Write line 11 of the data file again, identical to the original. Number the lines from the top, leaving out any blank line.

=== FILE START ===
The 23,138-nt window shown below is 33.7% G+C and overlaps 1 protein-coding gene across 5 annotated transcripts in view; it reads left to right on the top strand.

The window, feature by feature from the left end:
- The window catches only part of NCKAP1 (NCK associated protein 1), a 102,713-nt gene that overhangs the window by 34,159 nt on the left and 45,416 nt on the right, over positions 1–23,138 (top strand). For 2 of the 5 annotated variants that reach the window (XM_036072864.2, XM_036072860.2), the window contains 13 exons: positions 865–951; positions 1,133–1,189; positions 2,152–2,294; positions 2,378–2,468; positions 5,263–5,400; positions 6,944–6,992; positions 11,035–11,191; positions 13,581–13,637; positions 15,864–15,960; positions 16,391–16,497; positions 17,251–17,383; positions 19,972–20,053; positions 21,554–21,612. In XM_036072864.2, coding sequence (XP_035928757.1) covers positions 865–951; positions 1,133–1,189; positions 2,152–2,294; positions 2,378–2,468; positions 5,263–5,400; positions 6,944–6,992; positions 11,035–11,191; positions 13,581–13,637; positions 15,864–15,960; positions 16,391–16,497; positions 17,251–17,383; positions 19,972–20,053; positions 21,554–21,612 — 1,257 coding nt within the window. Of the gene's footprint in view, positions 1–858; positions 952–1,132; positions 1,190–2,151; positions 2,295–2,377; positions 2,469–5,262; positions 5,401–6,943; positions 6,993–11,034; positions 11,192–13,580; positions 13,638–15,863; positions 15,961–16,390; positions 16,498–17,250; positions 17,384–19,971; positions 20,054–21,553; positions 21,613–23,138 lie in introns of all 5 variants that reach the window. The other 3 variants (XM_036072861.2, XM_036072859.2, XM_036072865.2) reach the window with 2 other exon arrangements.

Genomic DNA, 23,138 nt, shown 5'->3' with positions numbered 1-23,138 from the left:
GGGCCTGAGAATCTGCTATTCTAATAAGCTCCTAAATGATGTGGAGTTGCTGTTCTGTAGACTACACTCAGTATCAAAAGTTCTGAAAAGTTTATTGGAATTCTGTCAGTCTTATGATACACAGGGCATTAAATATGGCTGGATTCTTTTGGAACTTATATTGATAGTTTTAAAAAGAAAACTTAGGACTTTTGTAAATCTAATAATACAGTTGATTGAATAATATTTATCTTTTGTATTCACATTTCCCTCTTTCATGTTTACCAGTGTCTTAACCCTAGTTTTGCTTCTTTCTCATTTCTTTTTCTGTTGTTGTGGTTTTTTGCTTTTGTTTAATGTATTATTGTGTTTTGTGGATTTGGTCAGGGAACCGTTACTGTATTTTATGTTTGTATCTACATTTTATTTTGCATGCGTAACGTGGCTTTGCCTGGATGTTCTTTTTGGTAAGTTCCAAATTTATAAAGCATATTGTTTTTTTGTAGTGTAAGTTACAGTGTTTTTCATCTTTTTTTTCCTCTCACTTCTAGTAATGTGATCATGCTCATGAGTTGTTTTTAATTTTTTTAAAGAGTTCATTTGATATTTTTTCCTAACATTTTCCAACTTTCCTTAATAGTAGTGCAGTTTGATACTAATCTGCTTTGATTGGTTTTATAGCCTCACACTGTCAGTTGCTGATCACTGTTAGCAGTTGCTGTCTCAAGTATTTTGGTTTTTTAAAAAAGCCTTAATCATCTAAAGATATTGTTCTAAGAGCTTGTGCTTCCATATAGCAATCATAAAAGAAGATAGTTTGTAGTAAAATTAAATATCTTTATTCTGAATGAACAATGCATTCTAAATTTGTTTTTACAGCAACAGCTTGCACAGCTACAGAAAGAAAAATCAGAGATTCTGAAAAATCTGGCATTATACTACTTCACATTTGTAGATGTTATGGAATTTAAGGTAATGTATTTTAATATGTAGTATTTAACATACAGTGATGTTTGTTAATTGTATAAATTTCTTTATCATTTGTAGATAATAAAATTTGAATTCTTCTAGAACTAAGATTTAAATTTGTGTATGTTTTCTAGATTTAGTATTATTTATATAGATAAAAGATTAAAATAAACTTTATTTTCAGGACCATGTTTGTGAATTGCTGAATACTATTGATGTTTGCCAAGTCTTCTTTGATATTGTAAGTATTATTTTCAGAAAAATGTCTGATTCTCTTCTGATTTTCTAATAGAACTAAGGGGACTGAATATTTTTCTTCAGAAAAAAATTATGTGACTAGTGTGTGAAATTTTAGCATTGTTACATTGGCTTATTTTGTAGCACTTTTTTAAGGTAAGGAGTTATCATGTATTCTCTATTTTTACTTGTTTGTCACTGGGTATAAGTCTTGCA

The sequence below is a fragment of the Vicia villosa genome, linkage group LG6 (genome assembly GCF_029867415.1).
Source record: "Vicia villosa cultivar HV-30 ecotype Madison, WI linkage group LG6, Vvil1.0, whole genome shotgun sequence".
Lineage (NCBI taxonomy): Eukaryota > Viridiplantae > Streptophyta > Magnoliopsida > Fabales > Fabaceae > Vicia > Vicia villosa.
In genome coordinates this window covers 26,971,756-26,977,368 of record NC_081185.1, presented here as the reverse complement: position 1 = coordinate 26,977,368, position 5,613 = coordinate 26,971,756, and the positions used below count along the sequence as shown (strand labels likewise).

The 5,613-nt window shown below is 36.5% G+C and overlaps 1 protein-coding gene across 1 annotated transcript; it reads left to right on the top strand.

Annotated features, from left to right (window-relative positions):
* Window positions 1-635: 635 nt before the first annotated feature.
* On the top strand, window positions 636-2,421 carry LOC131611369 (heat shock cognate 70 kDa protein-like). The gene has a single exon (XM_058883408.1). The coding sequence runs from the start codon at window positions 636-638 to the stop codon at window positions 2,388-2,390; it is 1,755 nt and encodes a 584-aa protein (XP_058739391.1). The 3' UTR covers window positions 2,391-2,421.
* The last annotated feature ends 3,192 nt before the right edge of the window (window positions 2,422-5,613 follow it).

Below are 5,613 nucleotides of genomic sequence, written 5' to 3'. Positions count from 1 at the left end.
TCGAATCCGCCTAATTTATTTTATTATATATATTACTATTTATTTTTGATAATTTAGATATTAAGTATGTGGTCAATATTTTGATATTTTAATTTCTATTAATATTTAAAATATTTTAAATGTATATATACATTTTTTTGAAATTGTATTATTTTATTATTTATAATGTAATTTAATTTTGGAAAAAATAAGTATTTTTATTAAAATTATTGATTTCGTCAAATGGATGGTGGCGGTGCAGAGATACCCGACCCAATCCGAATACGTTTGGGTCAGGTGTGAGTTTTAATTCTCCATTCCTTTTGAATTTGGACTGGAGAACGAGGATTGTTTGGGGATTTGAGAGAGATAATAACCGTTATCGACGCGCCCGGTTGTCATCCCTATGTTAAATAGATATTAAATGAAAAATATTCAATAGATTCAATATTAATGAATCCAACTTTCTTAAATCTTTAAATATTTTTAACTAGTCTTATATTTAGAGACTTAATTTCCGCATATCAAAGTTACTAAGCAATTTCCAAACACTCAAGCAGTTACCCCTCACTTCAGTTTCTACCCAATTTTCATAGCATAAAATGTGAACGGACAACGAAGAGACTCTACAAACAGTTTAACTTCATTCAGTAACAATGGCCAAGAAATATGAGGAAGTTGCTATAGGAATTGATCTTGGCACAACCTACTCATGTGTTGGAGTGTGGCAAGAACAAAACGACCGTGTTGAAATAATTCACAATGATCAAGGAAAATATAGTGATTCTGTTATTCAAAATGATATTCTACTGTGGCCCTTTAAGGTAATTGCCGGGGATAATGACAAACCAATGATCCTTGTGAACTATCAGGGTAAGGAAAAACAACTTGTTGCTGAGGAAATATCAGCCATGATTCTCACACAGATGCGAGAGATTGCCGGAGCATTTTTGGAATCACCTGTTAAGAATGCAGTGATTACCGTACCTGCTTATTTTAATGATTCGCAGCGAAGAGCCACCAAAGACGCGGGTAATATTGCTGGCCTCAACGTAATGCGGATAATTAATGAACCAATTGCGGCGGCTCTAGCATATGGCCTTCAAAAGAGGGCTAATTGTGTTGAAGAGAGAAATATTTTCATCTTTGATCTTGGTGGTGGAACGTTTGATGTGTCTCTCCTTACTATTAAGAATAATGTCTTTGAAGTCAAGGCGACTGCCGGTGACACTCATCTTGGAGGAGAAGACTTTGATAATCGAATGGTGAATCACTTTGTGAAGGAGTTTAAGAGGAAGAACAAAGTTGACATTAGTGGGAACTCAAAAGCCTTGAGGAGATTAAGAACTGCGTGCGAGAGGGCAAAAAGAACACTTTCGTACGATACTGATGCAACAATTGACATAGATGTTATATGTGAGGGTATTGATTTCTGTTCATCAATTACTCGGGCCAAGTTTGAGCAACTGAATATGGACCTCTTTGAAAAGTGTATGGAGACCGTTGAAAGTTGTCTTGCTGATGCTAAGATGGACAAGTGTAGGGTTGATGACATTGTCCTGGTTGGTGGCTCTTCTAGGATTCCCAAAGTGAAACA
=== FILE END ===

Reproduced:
Annotated features, from left to right (window-relative positions):